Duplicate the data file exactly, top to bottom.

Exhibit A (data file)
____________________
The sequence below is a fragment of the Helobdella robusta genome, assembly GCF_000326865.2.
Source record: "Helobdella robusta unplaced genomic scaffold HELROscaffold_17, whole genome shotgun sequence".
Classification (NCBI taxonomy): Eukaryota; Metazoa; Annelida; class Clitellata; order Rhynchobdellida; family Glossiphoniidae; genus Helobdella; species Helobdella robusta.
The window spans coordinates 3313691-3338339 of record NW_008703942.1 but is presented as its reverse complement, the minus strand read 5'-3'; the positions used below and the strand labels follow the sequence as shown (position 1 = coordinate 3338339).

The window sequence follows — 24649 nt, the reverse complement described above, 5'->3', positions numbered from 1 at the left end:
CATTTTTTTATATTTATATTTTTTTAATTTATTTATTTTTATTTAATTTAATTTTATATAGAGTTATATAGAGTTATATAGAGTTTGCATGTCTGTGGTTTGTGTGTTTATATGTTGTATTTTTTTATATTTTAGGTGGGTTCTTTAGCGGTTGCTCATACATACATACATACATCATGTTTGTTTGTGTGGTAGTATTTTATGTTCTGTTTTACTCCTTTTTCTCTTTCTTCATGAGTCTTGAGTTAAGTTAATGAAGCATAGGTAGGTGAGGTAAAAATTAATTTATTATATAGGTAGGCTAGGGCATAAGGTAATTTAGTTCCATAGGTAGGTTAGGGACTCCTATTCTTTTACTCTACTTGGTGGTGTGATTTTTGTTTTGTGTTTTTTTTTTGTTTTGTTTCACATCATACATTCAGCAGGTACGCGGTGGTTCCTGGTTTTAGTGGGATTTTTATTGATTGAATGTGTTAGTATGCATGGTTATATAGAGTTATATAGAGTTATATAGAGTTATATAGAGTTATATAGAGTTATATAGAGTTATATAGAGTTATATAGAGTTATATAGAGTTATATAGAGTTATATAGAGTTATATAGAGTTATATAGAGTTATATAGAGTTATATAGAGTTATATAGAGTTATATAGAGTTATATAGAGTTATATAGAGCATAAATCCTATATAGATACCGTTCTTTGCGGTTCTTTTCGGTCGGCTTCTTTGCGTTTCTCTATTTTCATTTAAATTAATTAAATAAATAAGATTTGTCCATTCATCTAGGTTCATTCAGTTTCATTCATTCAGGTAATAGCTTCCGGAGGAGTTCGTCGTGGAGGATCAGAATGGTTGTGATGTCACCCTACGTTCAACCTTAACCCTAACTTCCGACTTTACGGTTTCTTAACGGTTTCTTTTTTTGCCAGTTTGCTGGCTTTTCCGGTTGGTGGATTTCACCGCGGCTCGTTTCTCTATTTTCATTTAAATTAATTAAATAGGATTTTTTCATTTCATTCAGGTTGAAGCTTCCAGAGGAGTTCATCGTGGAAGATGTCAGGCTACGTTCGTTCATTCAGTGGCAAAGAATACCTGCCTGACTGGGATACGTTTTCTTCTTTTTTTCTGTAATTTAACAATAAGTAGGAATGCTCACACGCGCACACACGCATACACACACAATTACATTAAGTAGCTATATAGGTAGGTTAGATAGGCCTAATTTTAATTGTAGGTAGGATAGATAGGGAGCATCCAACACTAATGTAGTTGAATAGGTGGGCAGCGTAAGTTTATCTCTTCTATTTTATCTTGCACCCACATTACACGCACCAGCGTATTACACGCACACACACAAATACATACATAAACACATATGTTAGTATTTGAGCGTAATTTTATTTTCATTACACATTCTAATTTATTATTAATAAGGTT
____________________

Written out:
The sequence below is a fragment of the Helobdella robusta genome, assembly GCF_000326865.2.
Source record: "Helobdella robusta unplaced genomic scaffold HELROscaffold_17, whole genome shotgun sequence".
Classification (NCBI taxonomy): Eukaryota; Metazoa; Annelida; class Clitellata; order Rhynchobdellida; family Glossiphoniidae; genus Helobdella; species Helobdella robusta.
The window spans coordinates 3313691-3338339 of record NW_008703942.1 but is presented as its reverse complement, the minus strand read 5'-3'; the positions used below and the strand labels follow the sequence as shown (position 1 = coordinate 3338339).

The window sequence follows — 24649 nt, the reverse complement described above, 5'->3', positions numbered from 1 at the left end:
CATTTTTTTATATTTATATTTTTTTAATTTATTTATTTTTATTTAATTTAATTTTATATAGAGTTATATAGAGTTATATAGAGTTTGCATGTCTGTGGTTTGTGTGTTTATATGTTGTATTTTTTTATATTTTAGGTGGGTTCTTTAGCGGTTGCTCATACATACATACATACATCATGTTTGTTTGTGTGGTAGTATTTTATGTTCTGTTTTACTCCTTTTTCTCTTTCTTCATGAGTCTTGAGTTAAGTTAATGAAGCATAGGTAGGTGAGGTAAAAATTAATTTATTATATAGGTAGGCTAGGGCATAAGGTAATTTAGTTCCATAGGTAGGTTAGGGACTCCTATTCTTTTACTCTACTTGGTGGTGTGATTTTTGTTTTGTGTTTTTTTTTTGTTTTGTTTCACATCATACATTCAGCAGGTACGCGGTGGTTCCTGGTTTTAGTGGGATTTTTATTGATTGAATGTGTTAGTATGCATGGTTATATAGAGTTATATAGAGTTATATAGAGTTATATAGAGTTATATAGAGTTATATAGAGTTATATAGAGTTATATAGAGTTATATAGAGTTATATAGAGTTATATAGAGTTATATAGAGTTATATAGAGTTATATAGAGTTATATAGAGTTATATAGAGTTATATAGAGTTATATAGAGTTATATAGAGCATAAATCCTATATAGATACCGTTCTTTGCGGTTCTTTTCGGTCGGCTTCTTTGCGTTTCTCTATTTTCATTTAAATTAATTAAATAAATAAGATTTGTCCATTCATCTAGGTTCATTCAGTTTCATTCATTCAGGTAATAGCTTCCGGAGGAGTTCGTCGTGGAGGATCAGAATGGTTGTGATGTCACCCTACGTTCAACCTTAACCCTAACTTCCGACTTTACGGTTTCTTAACGGTTTCTTTTTTTGCCAGTTTGCTGGCTTTTCCGGTTGGTGGATTTCACCGCGGCTCGTTTCTCTATTTTCATTTAAATTAATTAAATAGGATTTTTTCATTTCATTCAGGTTGAAGCTTCCAGAGGAGTTCATCGTGGAAGATGTCAGGCTACGTTCGTTCATTCAGTGGCAAAGAATACCTGCCTGACTGGGATACGTTTTCTTCTTTTTTTCTGTAATTTAACAATAAGTAGGAATGCTCACACGCGCACACACGCATACACACACAATTACATTAAGTAGCTATATAGGTAGGTTAGATAGGCCTAATTTTAATTGTAGGTAGGATAGATAGGGAGCATCCAACACTAATGTAGTTGAATAGGTGGGCAGCGTAAGTTTATCTCTTCTATTTTATCTTGCACCCACATTACACGCACCAGCGTATTACACGCACACACACAAATACATACATAAACACATATGTTAGTATTTGAGCGTAATTTTATTTTCATTACACATTCTAATTTATTATTAATAAGGTT